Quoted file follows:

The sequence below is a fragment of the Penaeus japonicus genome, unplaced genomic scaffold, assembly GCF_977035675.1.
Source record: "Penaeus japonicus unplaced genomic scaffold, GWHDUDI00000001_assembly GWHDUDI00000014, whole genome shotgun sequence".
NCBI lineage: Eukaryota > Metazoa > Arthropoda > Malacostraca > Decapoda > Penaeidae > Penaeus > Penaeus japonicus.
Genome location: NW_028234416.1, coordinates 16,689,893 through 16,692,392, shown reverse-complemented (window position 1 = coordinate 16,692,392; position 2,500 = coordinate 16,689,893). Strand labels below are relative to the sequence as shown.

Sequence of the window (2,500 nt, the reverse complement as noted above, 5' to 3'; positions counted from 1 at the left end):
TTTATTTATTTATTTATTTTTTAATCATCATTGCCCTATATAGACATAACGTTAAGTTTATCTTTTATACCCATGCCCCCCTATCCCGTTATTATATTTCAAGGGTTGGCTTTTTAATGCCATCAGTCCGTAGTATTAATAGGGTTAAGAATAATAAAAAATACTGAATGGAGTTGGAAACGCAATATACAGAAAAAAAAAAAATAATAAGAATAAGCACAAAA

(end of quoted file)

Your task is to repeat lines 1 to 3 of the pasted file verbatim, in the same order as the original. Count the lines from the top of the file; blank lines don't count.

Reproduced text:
The sequence below is a fragment of the Penaeus japonicus genome, unplaced genomic scaffold, assembly GCF_977035675.1.
Source record: "Penaeus japonicus unplaced genomic scaffold, GWHDUDI00000001_assembly GWHDUDI00000014, whole genome shotgun sequence".
NCBI lineage: Eukaryota > Metazoa > Arthropoda > Malacostraca > Decapoda > Penaeidae > Penaeus > Penaeus japonicus.